Frequently Asked Questions

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Q: Are the uniforms an attempt to map or address a new kind of female subjectivity?

A: Not really, the De Geuzen Uniforms are not about a 'new female subjectivity'; in fact they play with the identity we already have. In this case the 'we' refers to the three of us operating as women in a collective art/design group. Of course the negotiation between three individual female identities and its relation to female identity in general is always present while at the same time tenuous. Ours is not a black and white position when it comes to understanding either. If we perceive identity as not being fixed but perpetually in a state of flux, then guise and disguise are perhaps more useful terms. As a whole, the series offers us a means of thinking about our working process and the tactics we employ. For over six years we have collaborated together combining our craft, intellectual skills and cultural backgrounds, and the uniforms have been a visual platform for reflection on that front. As a series, the outfits constitute a set of evolving Geuzen vows, meaning they circumscribe a kind of work ethic or approach i.e.: Uniform 1: Utility and Service, Uniform 2: Frivolity and Folly, Uniform 3: DIY, Uniform 4: Simplicity and Ease, and forthcoming Uniform 5: Appropriation and Reclamation.

Q: Why did you begin with 'Utility and Service' and how did you move on from there?

A: We chose 'Utility and Service' because it plays with the facilitory role we often assume within our work. It also highlights a feature we have tried to maintain throughout our projects which is a sense of 'hospitality'. For example, in the past when making the temporary archives we took on the role of a pseudo librarian. But in this case the librarian donates her own books, prescribes the spatial setting, dictates the entire content and choreographs debate. In other projects such as the dinner we hosted in our space profiling the writings of Michel de Certeau we were waitress serving the meal. On our aprons was printed De Certeau's description of the diversionary tactic 'la perruque'. In this case the artist (x3) is not what she seems to be and there is an ambiguous relation between audience, servant and author/artist.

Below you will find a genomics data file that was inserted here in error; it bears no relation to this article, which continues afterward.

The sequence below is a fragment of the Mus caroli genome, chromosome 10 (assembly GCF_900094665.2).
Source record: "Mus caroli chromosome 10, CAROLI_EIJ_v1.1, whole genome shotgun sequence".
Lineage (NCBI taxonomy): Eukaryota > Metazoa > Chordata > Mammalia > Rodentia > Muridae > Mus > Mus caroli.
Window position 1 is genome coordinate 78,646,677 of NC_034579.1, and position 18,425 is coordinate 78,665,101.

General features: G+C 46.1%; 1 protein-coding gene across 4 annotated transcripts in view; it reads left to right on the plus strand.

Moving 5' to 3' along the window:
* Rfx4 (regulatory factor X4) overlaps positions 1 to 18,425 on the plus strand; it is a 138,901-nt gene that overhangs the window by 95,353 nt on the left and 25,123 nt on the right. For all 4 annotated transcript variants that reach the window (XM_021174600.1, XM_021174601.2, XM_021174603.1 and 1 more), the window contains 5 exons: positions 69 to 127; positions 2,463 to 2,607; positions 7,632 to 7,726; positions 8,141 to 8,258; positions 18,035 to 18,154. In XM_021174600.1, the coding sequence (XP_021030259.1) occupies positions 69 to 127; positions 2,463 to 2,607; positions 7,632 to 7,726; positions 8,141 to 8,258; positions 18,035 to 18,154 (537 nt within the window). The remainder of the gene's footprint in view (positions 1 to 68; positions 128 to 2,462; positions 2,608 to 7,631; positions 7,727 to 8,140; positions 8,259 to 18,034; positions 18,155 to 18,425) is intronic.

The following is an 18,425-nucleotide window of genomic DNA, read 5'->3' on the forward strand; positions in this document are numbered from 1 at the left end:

Frivolity and Folly was more extravagant and the most self-explanatory. Collaborating with Margreeth Olsthoorn and Sandra Vanooij, we made three different garments of girdle material. Here we expanded on our name through a list of collected 'geuzennamen'. A geuzennaam is a Dutch term for a negative or derogatory name appropriated and reclaimed as a positive label of empowerment.

The DIY Uniform brings together a couple of key aspects of our practice. One being the ethic of distribution / open source which is why it has been printed on simple newsprint . Where the first two sets of uniforms were unique objects, this set in the series is a multiple fitting into the larger context of De Geuzen DIY projects. Primarily it is about the act of labour itself. In order to have it you must literally bring it into existence by working with your hands. Your are informed by the object stitch by stitch. It also plays with our own body proportions. If someone puts them on it is literally the imposition of one woman's body upon another. Just as any woman, none of our proportions are actual store-bought sizes. Of all the uniforms, the DIY version is the most absurd; aesthetically they are a combination between school girl dresses, amazon armour and an origami animal

Q: The word 'uniform' has a militaristic connotation. How do you relate to that?

A: Of course we acknowledge the militaristic connotation but there are other associations as well. From cleaners, to civic employees, waitresses, police, cooks and school children, uniforms are worn in a multitude of situations. As clothing they set a kind of stage. Whether true or false, they provide a legible context. It is an exaggerated form of dress code. But at the same time, codification is not just the privilege of uniforms, as Eco writes, "I speak through my clothes." In other words, all dress to some extent is a uniform to be decoded or in our case encoded.